10 Quick Prosperity Tips
1. Be clear about what you want and need. Remember this favourite saying of mine: If one of us has to be uncomfortable, it doesn’t have to be me.
2. When you are having financial difficulties, instead of thinking about who you can borrow money from, ask yourself, “How can I generate the money that I need.”
3. Clean out the old to make way for the new. Get rid of clutter and give away things you haven’t used in a long time and probably won’t use again.
4. If you aren’t keeping track of your spending and earning, set up a system for doing this. If you have a smart phone, check out the available money management apps.
5. Move your body. Exercise is one of the most valuable things you can do for yourself. Just 15 or 20 minutes a day or brisk walking has enormous health benefits and stimulates the production of endorphins, which are brain chemicals that can keep you in a positive mood.
6. Get a clear picture in your mind of what you want to accomplish. Start with small upgrades to your current situation and as you see changes, do it again. Spend time each day visualizing your goal as having happened. Follow your inner guidance.
7. Develop a practical strategy for reaching your goal. It’s a good idea to share your idea with someone who is successful and get some feedback. For business ideas, in the U.S., go to a Small Business Development Center and ask for help. Your tax dollars at work.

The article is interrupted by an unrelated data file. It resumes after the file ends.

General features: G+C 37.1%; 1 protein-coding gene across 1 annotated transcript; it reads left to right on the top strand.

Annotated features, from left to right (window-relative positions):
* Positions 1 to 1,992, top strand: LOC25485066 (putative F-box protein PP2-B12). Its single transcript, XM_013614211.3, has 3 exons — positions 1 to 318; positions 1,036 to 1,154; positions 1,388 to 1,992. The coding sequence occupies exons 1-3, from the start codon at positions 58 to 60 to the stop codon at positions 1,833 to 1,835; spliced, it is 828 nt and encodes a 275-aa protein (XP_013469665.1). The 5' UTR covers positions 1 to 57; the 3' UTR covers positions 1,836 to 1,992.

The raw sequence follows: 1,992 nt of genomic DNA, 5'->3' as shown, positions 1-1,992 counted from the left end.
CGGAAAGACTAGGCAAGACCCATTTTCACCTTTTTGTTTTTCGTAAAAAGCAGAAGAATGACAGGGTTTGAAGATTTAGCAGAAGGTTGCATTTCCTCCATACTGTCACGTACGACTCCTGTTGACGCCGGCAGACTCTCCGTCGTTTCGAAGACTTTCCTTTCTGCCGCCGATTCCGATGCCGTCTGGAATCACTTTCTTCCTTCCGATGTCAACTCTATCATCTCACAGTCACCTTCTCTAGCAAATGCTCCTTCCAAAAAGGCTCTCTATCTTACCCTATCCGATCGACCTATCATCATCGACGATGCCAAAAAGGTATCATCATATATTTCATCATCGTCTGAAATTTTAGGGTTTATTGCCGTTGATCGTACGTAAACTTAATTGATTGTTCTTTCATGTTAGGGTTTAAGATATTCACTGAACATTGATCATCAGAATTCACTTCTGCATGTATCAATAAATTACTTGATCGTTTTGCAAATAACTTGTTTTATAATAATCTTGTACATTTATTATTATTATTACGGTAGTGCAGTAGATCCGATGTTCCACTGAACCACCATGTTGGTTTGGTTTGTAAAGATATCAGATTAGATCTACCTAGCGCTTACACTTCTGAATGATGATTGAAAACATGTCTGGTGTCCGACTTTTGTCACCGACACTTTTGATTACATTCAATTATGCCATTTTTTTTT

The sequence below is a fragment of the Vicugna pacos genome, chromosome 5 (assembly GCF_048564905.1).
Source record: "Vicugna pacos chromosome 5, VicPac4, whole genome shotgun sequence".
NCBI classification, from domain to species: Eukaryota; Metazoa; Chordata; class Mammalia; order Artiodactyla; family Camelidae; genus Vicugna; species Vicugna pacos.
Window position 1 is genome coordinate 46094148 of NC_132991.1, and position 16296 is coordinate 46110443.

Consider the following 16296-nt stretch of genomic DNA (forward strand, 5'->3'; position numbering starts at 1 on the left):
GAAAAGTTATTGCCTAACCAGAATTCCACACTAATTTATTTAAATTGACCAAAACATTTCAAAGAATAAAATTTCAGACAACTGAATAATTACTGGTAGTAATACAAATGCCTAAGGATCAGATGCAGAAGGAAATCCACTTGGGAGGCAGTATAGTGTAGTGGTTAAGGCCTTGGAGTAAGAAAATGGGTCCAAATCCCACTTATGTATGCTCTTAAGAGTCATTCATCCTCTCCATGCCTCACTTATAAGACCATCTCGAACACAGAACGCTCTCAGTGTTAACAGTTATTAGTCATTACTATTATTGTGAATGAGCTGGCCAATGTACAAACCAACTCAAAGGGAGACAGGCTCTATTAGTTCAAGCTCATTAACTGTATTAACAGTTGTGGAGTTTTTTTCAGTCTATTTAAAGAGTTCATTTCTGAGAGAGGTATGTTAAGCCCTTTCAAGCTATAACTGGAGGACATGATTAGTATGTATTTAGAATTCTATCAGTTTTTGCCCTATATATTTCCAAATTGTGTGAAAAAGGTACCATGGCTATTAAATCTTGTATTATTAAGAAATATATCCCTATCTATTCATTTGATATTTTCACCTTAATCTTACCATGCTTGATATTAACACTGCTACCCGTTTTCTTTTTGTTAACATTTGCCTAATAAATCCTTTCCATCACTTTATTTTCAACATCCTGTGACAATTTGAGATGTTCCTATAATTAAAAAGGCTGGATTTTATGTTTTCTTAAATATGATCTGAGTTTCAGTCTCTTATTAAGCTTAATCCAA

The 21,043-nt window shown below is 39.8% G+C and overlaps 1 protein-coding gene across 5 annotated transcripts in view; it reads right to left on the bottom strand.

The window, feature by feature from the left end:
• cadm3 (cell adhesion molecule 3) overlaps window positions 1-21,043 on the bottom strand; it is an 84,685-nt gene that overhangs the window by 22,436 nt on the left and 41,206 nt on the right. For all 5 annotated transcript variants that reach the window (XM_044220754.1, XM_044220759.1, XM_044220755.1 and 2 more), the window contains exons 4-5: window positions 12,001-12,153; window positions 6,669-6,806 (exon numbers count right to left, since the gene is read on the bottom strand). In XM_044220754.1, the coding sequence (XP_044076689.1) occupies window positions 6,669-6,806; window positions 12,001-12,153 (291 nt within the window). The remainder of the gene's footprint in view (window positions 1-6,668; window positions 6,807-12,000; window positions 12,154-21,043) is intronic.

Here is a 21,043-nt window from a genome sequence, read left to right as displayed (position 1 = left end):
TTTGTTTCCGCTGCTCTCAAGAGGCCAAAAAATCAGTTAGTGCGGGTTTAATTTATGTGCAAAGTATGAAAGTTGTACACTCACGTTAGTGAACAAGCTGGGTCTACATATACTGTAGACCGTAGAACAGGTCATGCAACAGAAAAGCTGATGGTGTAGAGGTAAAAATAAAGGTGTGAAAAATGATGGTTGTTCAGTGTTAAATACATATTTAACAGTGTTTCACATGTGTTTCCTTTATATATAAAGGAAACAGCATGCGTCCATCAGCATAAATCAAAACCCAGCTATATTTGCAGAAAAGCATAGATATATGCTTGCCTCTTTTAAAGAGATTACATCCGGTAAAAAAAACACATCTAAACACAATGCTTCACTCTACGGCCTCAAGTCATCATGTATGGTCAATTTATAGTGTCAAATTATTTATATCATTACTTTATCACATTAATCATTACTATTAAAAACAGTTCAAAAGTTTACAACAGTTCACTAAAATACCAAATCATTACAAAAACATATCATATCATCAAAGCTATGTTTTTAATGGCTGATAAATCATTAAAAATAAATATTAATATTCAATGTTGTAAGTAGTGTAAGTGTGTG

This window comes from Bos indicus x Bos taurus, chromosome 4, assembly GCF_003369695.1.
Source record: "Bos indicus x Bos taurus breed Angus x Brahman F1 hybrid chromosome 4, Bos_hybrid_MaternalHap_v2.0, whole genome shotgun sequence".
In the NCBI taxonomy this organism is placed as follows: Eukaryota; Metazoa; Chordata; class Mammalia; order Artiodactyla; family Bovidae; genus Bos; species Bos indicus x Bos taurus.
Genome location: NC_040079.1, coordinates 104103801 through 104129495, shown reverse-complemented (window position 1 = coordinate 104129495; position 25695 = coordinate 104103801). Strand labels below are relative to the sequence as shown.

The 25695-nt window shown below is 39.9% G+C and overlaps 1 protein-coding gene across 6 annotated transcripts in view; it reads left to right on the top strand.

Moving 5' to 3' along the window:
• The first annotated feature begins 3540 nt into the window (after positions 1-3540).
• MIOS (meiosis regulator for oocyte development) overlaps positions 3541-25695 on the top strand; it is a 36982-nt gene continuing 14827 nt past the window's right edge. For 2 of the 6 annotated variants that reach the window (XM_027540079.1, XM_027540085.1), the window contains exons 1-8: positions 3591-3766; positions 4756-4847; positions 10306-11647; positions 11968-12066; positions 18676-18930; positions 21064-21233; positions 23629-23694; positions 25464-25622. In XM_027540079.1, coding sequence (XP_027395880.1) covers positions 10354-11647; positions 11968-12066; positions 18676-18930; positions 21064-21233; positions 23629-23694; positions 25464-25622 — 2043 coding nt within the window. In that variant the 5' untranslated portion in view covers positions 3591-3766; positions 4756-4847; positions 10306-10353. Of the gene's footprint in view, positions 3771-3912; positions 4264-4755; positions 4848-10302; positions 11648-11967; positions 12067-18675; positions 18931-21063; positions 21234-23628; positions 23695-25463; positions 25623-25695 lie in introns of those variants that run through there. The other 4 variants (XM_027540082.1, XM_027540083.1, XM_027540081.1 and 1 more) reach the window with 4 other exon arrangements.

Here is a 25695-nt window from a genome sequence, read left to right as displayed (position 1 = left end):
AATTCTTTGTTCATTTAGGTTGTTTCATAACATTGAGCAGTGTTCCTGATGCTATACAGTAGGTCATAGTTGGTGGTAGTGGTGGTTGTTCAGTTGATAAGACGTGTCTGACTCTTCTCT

8. Treat yourself like someone you love. If someone was standing next to you saying some of the things you say to yourself, would you stay or walk away. Don’t tolerate critical self-talk. Instead praise and encourage yourself on a regular basis.
9. Do one thing every day that you haven’t done before so you can adapt to change and move your life forward.
10. Learn about the world of finance. Even if you only read the headlines on sites like www.CNNMoney, www.Fool.com, and www.CNBC.com, this will give you a feel for finance and money. Do this a few times a week.
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Here’s an excerpt:
“This book is recommended to planners, counselors, and therapists who have clients that are working through therapy issues in which money plays a supporting role. It is a quick and easy read that can be a good resource for many people, including those who represent a variety of socioeconomic audiences, due to the absence of financial jargon.”
It felt great to be recognized by a professional journal.